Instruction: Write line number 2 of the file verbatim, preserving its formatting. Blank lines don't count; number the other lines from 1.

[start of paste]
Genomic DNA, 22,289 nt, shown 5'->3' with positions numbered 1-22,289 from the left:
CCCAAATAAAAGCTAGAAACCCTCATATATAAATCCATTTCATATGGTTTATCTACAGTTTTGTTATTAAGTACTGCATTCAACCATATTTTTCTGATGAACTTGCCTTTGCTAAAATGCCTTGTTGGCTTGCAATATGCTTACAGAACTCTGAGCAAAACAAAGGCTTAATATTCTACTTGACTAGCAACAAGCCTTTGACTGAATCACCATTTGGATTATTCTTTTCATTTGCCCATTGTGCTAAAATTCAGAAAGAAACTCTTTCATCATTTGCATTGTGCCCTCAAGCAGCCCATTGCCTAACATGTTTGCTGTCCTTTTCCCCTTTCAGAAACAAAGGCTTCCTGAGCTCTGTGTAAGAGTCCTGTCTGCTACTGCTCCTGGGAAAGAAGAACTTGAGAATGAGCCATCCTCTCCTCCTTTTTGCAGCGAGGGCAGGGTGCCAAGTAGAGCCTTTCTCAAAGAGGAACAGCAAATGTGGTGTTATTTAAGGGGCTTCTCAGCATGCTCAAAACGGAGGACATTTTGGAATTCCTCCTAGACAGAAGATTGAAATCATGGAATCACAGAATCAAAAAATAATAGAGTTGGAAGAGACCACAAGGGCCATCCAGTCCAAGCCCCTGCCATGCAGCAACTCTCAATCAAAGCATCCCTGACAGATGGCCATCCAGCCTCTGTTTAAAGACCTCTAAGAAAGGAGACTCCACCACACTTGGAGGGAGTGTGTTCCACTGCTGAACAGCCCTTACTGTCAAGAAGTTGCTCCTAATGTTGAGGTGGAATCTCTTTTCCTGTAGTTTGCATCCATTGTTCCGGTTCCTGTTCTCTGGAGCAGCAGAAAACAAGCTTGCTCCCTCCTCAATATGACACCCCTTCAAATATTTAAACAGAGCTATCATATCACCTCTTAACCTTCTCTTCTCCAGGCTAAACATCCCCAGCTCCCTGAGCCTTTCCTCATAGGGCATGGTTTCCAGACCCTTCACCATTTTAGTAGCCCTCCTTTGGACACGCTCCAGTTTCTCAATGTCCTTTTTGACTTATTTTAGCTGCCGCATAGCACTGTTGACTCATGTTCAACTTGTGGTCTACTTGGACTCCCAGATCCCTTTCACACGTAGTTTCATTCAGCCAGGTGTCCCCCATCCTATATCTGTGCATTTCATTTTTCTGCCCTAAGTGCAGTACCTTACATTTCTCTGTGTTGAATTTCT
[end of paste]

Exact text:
CCCAAATAAAAGCTAGAAACCCTCATATATAAATCCATTTCATATGGTTTATCTACAGTTTTGTTATTAAGTACTGCATTCAACCATATTTTTCTGATGAACTTGCCTTTGCTAAAATGCCTTGTTGGCTTGCAATATGCTTACAGAACTCTGAGCAAAACAAAGGCTTAATATTCTACTTGACTAGCAACAAGCCTTTGACTGAATCACCATTTGGATTATTCTTTTCATTTGCCCATTGTGCTAAAATTCAGAAAGAAACTCTTTCATCATTTGCATTGTGCCCTCAAGCAGCCCATTGCCTAACATGTTTGCTGTCCTTTTCCCCTTTCAGAAACAAAGGCTTCCTGAGCTCTGTGTAAGAGTCCTGTCTGCTACTGCTCCTGGGAAAGAAGAACTTGAGAATGAGCCATCCTCTCCTCCTTTTTGCAGCGAGGGCAGGGTGCCAAGTAGAGCCTTTCTCAAAGAGGAACAGCAAATGTGGTGTTATTTAAGGGGCTTCTCAGCATGCTCAAAACGGAGGACATTTTGGAATTCCTCCTAGACAGAAGATTGAAATCATGGAATCACAGAATCAAAAAATAATAGAGTTGGAAGAGACCACAAGGGCCATCCAGTCCAAGCCCCTGCCATGCAGCAACTCTCAATCAAAGCATCCCTGACAGATGGCCATCCAGCCTCTGTTTAAAGACCTCTAAGAAAGGAGACTCCACCACACTTGGAGGGAGTGTGTTCCACTGCTGAACAGCCCTTACTGTCAAGAAGTTGCTCCTAATGTTGAGGTGGAATCTCTTTTCCTGTAGTTTGCATCCATTGTTCCGGTTCCTGTTCTCTGGAGCAGCAGAAAACAAGCTTGCTCCCTCCTCAATATGACACCCCTTCAAATATTTAAACAGAGCTATCATATCACCTCTTAACCTTCTCTTCTCCAGGCTAAACATCCCCAGCTCCCTGAGCCTTTCCTCATAGGGCATGGTTTCCAGACCCTTCACCATTTTAGTAGCCCTCCTTTGGACACGCTCCAGTTTCTCAATGTCCTTTTTGACTTATTTTAGCTGCCGCATAGCACTGTTGACTCATGTTCAACTTGTGGTCTACTTGGACTCCCAGATCCCTTTCACACGTAGTTTCATTCAGCCAGGTGTCCCCCATCCTATATCTGTGCATTTCATTTTTCTGCCCTAAGTGCAGTACCTTACATTTCTCTGTGTTGAATTTCT